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The Major League Baseball Team Physicians Association (MLBTPA) is comprised of the physicians who have attained the appropriate professional degree (MD/DO) and Board Certification (Primary Care/Orthopaedic/Sports Medicine) and provide medical care for the professional teams that comprise Major League Baseball (MLB).
Our mission is to maintain the earned trust of the athletes and teams of Major and Minor League Baseball, as well as the public, by providing the highest quality medical care and services aimed at securing and enhancing their safety, health and well-being. We support this mission through continuing medical education and research relevant to the sport of baseball, analytical surveillance of injuries, critical review of our shared clinical experience, and development of injury prevention recommendations and policies. It is through such an evidence-based approach that we are able to provide the best practices and guidelines and incorporate the most advanced and effective technologies.
Friday December 2nd – Sunday December 4th
|Scientific Session||December 2||5pm—6pm|
|Academic Agenda||December 3||7am—6pm|
|Business Session||December 4||7am—noon|
|Any new items or topics for discussion at the business
session should be addressed in advance to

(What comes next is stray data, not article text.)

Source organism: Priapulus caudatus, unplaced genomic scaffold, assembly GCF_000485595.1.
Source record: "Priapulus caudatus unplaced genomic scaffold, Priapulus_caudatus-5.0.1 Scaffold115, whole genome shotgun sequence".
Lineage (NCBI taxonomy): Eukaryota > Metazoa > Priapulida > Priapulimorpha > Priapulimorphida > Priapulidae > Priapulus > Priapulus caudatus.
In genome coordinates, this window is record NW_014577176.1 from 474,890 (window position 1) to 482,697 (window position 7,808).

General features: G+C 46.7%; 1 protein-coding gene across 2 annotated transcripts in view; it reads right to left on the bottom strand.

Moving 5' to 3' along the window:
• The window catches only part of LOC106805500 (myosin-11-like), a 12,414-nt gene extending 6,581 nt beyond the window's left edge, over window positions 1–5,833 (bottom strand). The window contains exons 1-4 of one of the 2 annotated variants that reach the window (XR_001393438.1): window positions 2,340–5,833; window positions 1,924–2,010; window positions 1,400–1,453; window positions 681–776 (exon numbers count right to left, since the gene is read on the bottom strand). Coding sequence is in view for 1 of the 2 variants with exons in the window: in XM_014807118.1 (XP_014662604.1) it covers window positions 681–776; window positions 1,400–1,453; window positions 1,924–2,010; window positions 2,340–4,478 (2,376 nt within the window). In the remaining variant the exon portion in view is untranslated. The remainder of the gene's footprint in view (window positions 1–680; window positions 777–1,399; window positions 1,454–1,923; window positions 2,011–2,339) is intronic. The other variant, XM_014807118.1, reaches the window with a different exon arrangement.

Knee injuries are common injuries in most sports, commonly seen in football, soccer, basketball, and baseball. We have all heard of one of our favorite athletes sustaining a “knee injury,” however these injuries can range anywhere from meniscal tears and cartilage damage to tendon or ligament injuries. The knee joint is a large but simple joint. Unlike the shoulder and hip joint the knee joint basically functions as a hinge, creating both flexion and extension. The knee does have a rotational component as well. The function of the knee joint is heavily reliant on its strong muscles, tendons and ligaments. Tendons are strong bands of fibrous tissue that connect muscle to bones across joints in order to affect motion. Ligaments are strong fibrous bands that connect bone to bone across joints to help stability. (Figure 1) They prevent abnormal motion in any direction. By maintaining normal joint motion, these tendons and ligaments also protect the cartilage of the knee. This is perhaps one of their most important roles, as cartilage lines the surfaces of the bones within the joint, allowing for smooth, frictionless joint motion. When this joint cartilage is damaged, significant pain results. In fact, the definition of osteoarthritis (“arthritis”) is damage or loss of this joint surface cartilage.Read more ...